Friday, September 26, 2014

Birds of the Marsh: Virginia Rail and Marsh Wren plus Caspian Tern

[Lake St. Clair Metropark, Sterling State Park. MI. Sept 2014]

While mudflats and woodlands remain the focus for migration activity starring the usual suspects of shorebirds and warblers, our wetlands and marshes also offer habitats that support a different mix of species that should not be overlooked; including such species as:
  • Virginia Rail
  • Common Gallinule
  • Marsh Wren
  • Green Heron, Great Egret
  • Belted Kingfisher
  • Wood Duck
  • Caspian Tern
  • Killdeer

We start with a couple of Rails:

Virginia Rail seen at Lake St. Clair Metropark

The Virginia Rail is a medium-sized rail of freshwater marshes. At about 10" in size, it is midway between the smaller rails (Black Rail and Sora at 6") and the larger rails (Clapper and King Rails; the latter coming in at a whopping 19").


Virginia Rail seen at Lake St. Clair Metropark

Cryptically plumed and secretive in its habits, the Virginia Rail is rarely seen (a fact attested by these frequently obstructed photographs) -- although in Spring, their vigorous vocalizations commonly betray their presence.

Virginia Rail seen at Lake St. Clair Metropark

However, on the rare occasion that the Virginia Rail should, in an act of unguarded generosity, permit the fortunate birder to indulge in unobstructed views, they will be immediately struck by the deep earth-tones, the red eye, white supercilium and grey cheeks that all lend an unparalleled visual splendor to this striking marsh bird.

The next rail is the humble Common Gallinule:

Common Gallinule seen at Lake St. Clair Metropark

Here observed in juvenal plumage, the Common Gallinule (like the Coot) is a largely aquatic rail. It is one of 10 Gallinule (or Moorhen) species worldwide including the Dusky Moorhen seen here in the Southern Hemisphere.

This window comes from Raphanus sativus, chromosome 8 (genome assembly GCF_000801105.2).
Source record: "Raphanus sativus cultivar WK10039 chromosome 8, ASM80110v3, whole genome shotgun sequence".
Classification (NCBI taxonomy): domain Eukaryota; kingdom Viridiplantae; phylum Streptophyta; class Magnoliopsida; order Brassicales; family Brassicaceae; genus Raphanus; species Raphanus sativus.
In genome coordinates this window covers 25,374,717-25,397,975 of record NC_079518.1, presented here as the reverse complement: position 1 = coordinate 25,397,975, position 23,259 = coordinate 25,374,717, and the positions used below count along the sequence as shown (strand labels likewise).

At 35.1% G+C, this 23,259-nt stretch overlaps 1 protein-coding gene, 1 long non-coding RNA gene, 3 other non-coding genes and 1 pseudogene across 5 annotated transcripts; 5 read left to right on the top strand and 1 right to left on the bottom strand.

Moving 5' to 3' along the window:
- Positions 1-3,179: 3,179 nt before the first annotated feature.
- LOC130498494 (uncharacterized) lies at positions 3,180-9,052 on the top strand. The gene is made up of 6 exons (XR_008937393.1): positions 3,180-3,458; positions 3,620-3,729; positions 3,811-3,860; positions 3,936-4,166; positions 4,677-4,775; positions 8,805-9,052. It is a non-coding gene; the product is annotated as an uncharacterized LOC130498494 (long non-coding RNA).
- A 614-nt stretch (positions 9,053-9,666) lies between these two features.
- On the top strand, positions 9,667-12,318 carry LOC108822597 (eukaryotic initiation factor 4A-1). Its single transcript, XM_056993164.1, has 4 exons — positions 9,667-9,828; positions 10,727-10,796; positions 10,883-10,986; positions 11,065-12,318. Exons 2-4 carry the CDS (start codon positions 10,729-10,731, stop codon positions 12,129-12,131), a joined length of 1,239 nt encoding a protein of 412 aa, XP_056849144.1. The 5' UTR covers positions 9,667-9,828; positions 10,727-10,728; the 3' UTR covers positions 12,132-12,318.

The incessant trilling of the Marsh Wrens in Spring is now just a memory, but they are still around:


Marsh Wren seen at Lake St. Clair Metropark

While not as vocal, they remain equally inconspicuous. On the heron front, many egrets were observed moving South:


Great Egrets at Sterling State Park were taking advantage of low water levels to fuel themselves for a long journey to more reasonably temperatured climes.


Both juvenile and adult Green Herons were on the move as well.

An assortment of other species included:

The always wary Belted Kingfisher:




.. and large flocks of Caspian Tern:



At Sterling State Park, this Wood Duck was one of several that did not immediately flush:


We end with a plover:


The Killdeer is seen here taking advantage of the vacant parking lot to roost.

Fall migration affords many possibilities for observing birds in passage and while the observation of shorebirds and warblers dominates, Marshes and Wetlands must not be overlooked.

1 comment:

  1. I'll have to look for a Virginia Rail at one of the marsh habitats here in a couple of months. A stunning species indeed. I had an encounter with a pair of Wood Ducks at Six Mile Cypress Slough Preserve that at the time I didn't appreciate fully how closely they allowed me to observe them. I've since learned the species is typically extremely skittish. Another fun article, Hemant.

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